This paper explores the relationship between graduates’ skill levels and the risk of overeducation and unemployment in 17 European countries. We distinguish between field-specific and academic skills and hypothesise that field-specific skills largely determine the allocation of graduates to jobs in the occupational domain of a particular field of study, and that academic skills largely determine the allocation of graduates to jobs in the overall labour market. In line with the predictions of the crowding out hypothesis, we find that the level of protection afforded by field-specific skills against the risk of overeducation is higher when the degree of excess labour supply in the occupational domain of the graduate's field of study is higher. Conversely, academic skills offer more protection against the risk of overeducation when excess labour supply in the overall labour market is higher. Field-specific skills also protect graduates against the risk of unemployment, whereas graduates’ level of academic skills appears to be unrelated to the risk of becoming unemployed.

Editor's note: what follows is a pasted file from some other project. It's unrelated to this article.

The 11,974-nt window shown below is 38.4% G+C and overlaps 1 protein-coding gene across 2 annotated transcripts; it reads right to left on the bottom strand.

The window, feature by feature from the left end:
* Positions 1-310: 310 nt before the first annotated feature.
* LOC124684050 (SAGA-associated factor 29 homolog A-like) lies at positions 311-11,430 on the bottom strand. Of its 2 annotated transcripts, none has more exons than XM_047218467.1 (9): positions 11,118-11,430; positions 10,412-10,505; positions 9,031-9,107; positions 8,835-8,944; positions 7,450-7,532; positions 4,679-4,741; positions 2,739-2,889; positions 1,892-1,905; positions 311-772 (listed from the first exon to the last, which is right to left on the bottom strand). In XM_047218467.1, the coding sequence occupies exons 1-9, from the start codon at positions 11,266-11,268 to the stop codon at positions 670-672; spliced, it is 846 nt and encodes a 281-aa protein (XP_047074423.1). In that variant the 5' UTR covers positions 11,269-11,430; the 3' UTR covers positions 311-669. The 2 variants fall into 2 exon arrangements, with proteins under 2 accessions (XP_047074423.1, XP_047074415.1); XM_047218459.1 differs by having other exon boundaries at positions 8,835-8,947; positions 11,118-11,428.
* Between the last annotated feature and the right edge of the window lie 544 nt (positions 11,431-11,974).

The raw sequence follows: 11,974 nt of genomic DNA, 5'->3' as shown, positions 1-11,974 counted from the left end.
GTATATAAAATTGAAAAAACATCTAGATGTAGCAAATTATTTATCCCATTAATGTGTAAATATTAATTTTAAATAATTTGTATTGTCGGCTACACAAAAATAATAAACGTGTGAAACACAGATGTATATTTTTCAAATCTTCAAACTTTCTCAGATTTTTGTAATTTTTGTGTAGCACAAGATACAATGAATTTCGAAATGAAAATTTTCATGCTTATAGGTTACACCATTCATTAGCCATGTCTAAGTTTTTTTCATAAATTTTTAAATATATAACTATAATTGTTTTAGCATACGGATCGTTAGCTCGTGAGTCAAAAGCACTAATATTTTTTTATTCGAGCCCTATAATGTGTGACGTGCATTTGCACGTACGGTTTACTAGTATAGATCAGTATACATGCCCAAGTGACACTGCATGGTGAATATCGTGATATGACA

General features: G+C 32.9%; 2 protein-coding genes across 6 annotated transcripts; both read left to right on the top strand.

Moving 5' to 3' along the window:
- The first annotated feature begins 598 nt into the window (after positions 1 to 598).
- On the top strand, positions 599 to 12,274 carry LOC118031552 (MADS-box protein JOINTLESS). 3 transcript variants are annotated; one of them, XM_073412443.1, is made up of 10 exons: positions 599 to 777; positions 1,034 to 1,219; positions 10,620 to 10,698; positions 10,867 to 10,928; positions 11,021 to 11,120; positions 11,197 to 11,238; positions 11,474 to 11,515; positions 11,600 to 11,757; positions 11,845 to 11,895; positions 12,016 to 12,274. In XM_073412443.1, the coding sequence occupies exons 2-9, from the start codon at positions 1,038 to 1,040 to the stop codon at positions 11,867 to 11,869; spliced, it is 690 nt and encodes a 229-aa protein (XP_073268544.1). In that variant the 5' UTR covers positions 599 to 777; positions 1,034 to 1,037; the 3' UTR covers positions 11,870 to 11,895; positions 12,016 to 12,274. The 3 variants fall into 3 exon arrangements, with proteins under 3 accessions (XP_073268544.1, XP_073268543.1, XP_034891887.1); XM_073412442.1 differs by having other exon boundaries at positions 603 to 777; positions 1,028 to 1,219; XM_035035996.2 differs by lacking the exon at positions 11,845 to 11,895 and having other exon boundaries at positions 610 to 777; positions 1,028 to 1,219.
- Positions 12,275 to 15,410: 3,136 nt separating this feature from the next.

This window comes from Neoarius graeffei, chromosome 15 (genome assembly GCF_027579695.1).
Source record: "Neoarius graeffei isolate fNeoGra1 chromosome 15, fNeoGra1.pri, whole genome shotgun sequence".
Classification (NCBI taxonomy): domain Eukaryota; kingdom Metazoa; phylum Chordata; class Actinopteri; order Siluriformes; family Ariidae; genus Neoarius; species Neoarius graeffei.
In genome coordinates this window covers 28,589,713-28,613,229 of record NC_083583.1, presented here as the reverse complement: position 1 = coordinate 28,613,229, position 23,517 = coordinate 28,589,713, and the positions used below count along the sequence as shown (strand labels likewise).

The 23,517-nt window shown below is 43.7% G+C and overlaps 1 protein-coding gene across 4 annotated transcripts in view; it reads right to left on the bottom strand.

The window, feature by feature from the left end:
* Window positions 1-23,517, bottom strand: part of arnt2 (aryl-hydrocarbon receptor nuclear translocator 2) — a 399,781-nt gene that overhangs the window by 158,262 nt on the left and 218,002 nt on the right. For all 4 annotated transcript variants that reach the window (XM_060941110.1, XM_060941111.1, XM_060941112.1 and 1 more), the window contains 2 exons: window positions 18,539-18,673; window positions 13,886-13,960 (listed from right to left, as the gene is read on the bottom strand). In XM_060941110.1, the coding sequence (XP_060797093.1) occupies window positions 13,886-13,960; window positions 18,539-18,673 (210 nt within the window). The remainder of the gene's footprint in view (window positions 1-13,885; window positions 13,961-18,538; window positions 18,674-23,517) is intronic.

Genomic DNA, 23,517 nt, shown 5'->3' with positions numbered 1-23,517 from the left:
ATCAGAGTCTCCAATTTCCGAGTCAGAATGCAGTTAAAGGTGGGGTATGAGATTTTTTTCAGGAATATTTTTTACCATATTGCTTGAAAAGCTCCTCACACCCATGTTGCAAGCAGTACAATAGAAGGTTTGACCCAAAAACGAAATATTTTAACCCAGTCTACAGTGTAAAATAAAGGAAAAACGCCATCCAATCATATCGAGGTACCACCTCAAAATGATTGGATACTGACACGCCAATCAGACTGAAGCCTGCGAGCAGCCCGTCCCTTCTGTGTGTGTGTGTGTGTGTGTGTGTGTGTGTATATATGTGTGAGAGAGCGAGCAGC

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- occupational qualification, skill requirements, job placement, university graduate, Europe, LOWER EDUCATED WORKERS, OVEREDUCATION, JOB